A man leans on a lectern and speaks into a microphone

Langston Collin Wilkins speaks in the Whittall Pavilion of the Library of Congress in 2019. Photo by Stephen Winick.

Langston currently lives and works in the Pacific Northwest as the Washington “State Folklorist,” or more formally, the director of the Center for Washington Cultural Traditions, which is a program co-sponsored by the Washington state Humanities Council and the Washington State Arts Commission. (Find the Center for Washington Cultural Traditions online at this link.) Prior to that, he was a traditional arts specialist at the Tennessee Arts Commission and served as a fellow for the folklife and traditional arts program of the Houston Arts Alliance and the Houston Museum of African American Culture, where he conducted fieldwork and produced public programs that centered on the traditional arts of Houston’s African diasporic communities. As an African American folklorist who was literally named after Langston Hughes, Langston is uniquely qualified to comment on Hughes’s importance to folklore as a discipline and to African American folklore and folklorists.

The episode also presented two songs from the archive The first was a version of “Take this Hammer” known as “Spike Driver Blues,” played at the Library of Congress by Mississippi John Hurt in 1963. We don’t have this recording online, but there is a licensed video at YouTube, here.

The second recording is a version of “Dupree Blues” sung by Buena Flint in Florida in 1939. You can find that recording on the Library’s website at this link.

As always, thanks for reading and thanks for listening. In case you need that podcast link again…here it is!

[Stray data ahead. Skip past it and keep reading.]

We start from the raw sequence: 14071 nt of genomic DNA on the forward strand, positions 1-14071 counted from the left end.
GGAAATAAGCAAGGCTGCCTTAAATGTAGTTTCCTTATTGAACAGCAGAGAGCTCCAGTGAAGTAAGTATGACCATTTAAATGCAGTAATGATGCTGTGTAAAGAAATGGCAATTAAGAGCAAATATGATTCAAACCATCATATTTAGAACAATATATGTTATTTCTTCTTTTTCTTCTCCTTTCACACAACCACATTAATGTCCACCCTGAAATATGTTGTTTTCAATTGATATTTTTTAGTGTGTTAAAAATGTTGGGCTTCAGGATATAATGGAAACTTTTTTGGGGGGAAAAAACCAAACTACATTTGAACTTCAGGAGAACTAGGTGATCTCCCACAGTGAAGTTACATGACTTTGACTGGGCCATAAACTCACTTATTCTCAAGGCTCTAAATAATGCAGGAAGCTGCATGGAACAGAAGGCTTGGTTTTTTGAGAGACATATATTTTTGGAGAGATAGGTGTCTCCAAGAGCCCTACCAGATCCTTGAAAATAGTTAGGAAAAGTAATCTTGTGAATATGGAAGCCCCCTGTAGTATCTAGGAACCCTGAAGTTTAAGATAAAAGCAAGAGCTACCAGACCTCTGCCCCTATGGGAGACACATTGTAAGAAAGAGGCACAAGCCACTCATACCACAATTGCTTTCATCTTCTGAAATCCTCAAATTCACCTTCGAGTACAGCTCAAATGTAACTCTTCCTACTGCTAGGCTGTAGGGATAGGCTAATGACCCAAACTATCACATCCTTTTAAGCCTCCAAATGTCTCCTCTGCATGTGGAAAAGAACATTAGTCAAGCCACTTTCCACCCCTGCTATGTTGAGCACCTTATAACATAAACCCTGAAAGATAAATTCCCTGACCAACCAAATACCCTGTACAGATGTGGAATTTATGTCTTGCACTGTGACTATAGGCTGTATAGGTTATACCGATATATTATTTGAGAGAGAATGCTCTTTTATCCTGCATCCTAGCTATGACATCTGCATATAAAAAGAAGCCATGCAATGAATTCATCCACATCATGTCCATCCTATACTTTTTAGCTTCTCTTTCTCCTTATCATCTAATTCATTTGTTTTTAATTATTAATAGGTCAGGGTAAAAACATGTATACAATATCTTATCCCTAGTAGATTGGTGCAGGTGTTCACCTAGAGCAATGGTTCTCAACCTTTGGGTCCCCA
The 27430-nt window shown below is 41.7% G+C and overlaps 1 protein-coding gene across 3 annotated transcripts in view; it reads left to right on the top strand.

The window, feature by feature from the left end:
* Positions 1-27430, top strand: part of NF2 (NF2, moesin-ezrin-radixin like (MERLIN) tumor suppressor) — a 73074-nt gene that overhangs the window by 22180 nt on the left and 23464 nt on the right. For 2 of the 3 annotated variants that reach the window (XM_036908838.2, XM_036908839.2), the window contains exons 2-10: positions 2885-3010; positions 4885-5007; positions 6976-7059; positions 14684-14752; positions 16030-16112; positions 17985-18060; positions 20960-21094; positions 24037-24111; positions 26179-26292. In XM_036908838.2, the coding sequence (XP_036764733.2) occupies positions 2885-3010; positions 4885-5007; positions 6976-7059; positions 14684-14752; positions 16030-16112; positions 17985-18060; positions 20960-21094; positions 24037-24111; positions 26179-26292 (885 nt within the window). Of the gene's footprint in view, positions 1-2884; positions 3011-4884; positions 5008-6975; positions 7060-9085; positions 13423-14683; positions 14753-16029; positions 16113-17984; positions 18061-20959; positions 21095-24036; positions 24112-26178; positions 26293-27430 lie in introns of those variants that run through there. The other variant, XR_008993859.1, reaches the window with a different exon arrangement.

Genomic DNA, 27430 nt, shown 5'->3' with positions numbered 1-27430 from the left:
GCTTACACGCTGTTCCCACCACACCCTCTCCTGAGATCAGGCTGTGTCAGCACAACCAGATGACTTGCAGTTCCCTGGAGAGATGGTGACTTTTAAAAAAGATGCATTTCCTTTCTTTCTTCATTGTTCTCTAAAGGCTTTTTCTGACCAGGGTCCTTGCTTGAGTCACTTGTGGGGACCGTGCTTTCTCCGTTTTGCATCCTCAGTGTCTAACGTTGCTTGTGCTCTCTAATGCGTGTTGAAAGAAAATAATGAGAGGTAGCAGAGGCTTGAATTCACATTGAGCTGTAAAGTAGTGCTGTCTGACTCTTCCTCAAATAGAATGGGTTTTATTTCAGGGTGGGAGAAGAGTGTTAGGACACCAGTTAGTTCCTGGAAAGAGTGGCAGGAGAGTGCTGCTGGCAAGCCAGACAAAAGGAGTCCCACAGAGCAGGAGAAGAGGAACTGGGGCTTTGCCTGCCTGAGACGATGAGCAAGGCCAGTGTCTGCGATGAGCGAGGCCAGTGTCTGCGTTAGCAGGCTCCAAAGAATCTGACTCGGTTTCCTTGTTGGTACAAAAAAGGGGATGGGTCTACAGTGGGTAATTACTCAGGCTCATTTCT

Hidden Folklorists and Hidden Spirituals on the Folklife Today Podcast

Our latest podcast looks at three “Hidden Folklorists” from Louisiana with special guest Joshua Clegg Caffery from the Center for Louisiana Studies at the University of Louisiana Lafayette. The Hidden Folklorists are Becky Elzy and Aberta Bradford, two spiritual singers who had been born in slavery, but who years later sang over a hundred spirituals for collectors; and E.A. McIlhenny, the head of the Tabasco Sauce company, who first collected their spirituals into a book. We recount details of how a microfilm of unique, unpublished manuscript spirituals by Bradford and Elzy came to be part of the American Folklife Center archive, and how Bradford and Elzy came to be recorded on audio discs for the Library of Congress by Alan Lomax in 1934, with the resulting recordings also coming to the AFC Archive. It’s an amusing story in which the 19-year-old Alan Lomax is forced to leave his father, the seasoned collector John A. Lomax “by the side of the road” and drive 40 miles with the 73 year old Bradford to try to find the 82 year old Elzy so they can sing together for the Library’s recording machine. The episode also presents several of their spirituals, and ends with the very moving recording of two women who had been born in slavery singing “Free at last, free at last, thank God almighty, got free at last!”